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African Migrants Die in Tunisian Mountains

FILE - Tunisian soldiers patrol near the border with Algeria as seen from the area of Mount Chambi, west Tunisia, June 11, 2013.

TUNIS - The bodies of nine migrants from sub-Saharan African countries have been found in western Tunisia, near the border with Algeria, in recent days, a judicial official told AFP on Wednesday.

The bodies have been discovered in the mountains near Haidra, a town in Kasserine province, and authorities have launched an investigation that would include autopsies "to determine the cause of death," said Riadh Nwiwi, spokesman for the Kasserine court.

The Tunisian Forum for Economic and Social Rights (FTDES), a migrant support group, said in a statement that "preliminary information" points to "cold, thirst and fatigue" as the causes of the migrants' deaths.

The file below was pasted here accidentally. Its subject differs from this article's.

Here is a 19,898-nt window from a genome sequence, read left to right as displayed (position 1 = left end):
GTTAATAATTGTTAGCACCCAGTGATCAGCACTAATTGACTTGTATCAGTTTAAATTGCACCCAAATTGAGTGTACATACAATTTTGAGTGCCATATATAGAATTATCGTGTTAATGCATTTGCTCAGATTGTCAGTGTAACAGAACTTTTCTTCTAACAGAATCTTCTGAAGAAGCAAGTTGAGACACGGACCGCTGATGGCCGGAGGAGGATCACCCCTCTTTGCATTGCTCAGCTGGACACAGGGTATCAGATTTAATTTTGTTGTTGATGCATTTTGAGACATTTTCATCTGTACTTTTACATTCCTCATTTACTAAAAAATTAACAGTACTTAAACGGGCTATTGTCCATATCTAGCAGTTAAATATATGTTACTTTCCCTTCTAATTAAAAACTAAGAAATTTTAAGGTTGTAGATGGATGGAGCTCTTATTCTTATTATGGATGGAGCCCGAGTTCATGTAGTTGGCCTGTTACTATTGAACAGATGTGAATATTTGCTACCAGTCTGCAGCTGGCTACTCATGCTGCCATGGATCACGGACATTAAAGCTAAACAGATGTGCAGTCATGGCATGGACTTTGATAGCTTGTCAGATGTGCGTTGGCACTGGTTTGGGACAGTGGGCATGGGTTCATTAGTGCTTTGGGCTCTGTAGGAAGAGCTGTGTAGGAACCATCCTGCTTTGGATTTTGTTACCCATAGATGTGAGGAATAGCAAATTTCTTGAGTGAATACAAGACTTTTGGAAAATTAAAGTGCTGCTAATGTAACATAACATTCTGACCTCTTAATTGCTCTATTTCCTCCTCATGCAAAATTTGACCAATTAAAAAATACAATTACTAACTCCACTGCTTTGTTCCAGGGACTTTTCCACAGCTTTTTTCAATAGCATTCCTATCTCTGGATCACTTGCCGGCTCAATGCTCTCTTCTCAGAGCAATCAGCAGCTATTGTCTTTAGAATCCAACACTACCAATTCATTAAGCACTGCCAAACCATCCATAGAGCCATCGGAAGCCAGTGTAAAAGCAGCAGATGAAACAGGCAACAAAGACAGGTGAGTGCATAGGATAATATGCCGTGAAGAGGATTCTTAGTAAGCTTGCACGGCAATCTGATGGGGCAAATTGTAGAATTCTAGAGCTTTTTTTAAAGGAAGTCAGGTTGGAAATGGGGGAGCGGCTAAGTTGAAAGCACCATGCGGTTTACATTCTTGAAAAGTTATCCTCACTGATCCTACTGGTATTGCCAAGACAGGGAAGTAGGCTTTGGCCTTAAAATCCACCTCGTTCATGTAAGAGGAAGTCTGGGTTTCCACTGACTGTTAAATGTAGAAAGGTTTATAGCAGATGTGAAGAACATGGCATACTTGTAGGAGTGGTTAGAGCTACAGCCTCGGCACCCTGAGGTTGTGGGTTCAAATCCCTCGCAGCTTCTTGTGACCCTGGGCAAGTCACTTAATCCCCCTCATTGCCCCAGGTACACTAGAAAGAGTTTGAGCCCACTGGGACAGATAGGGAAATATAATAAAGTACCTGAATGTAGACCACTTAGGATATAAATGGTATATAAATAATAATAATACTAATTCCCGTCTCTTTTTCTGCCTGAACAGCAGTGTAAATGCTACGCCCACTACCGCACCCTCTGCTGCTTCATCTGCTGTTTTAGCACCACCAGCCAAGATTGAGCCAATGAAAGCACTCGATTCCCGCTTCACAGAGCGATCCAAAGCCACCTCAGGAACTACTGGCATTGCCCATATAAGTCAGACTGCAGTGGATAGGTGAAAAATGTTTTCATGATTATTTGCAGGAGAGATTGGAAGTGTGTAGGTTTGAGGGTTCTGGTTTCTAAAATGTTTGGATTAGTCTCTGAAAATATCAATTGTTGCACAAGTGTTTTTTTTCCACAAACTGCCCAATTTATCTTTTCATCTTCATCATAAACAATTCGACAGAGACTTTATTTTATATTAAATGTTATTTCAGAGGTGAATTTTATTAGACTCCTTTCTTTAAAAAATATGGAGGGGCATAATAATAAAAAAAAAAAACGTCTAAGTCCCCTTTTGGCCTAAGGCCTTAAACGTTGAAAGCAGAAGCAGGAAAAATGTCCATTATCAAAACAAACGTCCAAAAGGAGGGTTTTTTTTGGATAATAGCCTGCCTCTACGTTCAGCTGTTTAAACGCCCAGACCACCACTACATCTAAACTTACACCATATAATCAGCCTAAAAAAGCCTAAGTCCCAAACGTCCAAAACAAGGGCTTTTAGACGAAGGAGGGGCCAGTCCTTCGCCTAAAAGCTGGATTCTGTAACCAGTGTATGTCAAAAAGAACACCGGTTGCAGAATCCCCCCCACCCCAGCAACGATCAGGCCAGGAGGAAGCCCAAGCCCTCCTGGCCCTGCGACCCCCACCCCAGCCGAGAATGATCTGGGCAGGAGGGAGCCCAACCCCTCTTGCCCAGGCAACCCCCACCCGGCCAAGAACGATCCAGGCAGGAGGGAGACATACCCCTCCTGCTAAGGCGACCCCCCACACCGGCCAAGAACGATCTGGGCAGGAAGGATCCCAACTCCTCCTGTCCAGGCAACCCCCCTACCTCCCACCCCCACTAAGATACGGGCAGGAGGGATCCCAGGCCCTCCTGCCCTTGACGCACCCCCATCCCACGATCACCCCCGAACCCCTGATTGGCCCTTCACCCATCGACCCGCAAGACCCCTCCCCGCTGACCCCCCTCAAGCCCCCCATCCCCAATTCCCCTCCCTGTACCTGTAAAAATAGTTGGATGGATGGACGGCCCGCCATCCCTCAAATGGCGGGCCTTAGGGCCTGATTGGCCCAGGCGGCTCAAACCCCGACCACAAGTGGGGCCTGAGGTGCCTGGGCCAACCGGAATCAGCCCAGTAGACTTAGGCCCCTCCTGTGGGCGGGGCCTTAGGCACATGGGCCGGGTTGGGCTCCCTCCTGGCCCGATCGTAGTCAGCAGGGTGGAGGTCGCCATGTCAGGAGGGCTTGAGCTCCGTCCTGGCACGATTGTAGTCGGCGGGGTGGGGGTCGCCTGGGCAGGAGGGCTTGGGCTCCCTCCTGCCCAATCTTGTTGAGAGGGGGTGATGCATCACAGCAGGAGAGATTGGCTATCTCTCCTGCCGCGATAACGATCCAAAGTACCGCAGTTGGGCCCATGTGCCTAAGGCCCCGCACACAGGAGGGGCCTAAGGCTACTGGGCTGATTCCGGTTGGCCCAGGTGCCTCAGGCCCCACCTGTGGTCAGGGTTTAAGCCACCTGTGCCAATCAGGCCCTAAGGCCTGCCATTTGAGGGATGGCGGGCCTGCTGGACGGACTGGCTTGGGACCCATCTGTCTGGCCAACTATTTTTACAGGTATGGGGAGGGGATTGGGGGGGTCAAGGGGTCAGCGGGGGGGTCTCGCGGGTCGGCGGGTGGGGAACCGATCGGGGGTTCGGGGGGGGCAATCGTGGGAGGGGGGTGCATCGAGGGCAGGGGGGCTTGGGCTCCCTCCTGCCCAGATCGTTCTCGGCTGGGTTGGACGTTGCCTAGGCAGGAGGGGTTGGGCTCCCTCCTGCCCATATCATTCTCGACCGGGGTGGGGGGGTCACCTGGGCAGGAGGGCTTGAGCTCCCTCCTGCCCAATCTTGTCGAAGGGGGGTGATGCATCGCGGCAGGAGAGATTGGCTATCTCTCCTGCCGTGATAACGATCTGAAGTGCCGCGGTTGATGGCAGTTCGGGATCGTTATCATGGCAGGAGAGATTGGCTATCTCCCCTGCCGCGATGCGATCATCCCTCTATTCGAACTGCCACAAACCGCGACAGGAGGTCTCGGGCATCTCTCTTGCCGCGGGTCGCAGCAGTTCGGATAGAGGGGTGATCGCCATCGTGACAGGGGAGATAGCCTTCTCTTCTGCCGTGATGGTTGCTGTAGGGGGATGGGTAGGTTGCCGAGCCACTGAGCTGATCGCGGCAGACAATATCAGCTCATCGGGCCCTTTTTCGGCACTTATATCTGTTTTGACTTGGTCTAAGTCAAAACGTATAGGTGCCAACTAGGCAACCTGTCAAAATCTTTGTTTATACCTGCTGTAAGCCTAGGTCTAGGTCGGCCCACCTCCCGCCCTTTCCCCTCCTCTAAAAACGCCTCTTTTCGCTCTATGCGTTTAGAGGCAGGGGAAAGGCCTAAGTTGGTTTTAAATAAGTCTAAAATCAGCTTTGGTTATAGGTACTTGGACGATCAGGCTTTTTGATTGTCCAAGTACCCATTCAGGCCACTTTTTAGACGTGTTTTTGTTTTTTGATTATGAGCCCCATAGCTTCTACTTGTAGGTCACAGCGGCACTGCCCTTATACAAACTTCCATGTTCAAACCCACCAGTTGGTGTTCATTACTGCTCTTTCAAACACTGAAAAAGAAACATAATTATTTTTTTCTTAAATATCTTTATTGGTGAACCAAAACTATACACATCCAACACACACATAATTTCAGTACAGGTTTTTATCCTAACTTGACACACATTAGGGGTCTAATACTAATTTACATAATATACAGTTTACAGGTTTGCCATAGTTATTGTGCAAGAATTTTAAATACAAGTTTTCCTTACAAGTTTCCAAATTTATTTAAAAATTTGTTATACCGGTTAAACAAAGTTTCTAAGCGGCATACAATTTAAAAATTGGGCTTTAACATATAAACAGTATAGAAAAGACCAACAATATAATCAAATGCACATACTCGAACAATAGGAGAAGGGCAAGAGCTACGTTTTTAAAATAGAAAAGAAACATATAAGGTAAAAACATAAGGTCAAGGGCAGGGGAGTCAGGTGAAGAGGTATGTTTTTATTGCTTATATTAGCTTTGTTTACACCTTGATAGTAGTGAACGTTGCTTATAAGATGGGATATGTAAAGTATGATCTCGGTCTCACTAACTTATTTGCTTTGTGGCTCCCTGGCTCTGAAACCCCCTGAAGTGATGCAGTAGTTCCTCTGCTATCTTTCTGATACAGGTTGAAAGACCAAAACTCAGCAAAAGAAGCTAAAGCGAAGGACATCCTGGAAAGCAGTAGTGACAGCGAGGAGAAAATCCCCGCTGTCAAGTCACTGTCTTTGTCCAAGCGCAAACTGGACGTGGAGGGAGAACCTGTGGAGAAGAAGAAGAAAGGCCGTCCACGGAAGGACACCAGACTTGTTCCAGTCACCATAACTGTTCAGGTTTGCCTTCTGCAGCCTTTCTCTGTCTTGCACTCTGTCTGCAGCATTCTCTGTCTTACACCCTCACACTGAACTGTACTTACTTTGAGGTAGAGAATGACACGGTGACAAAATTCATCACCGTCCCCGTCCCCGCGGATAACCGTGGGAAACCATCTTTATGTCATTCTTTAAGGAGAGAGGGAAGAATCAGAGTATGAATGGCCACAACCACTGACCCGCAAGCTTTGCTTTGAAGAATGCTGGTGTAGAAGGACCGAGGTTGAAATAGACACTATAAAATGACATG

Nwiwi noted a rise in irregular migration from other parts of Africa across the Algeria-Tunisia border, and specifically in the forested area near Haidra.

FTDES urged Tunisian authorities to provide a "humanitarian response" to the "deadly migration policies of the European Union which has contravened the right to movement of the people of the (Global) South."

Since the start of the year, dozens of migrants have drowned in a series of shipwrecks off Tunisia's shores while trying to reach Europe.

The group denounced "the silence of the Tunisian authorities on the tragedies of migration and the policy of militarization of the borders."

"Migrants travel great distances in hostile environments" to flee conflict, harsh economic conditions and the effects of climate change, said FTDES.

It called for a "reception and orientation system on the Algerian-Tunisian border to ensure basic humanitarian services" along "deadly migratory routes."

In the first four months of 2023, the numbers of irregular crossings into Europe through the central Mediterranean soared almost 300 percent compared to the same period last year, with almost 42,200 entries detected, according to the European Union's border agency Frontex.

It noted "a rise of 1,100 percent compared to last year" in sea journeys from Tunisia alone.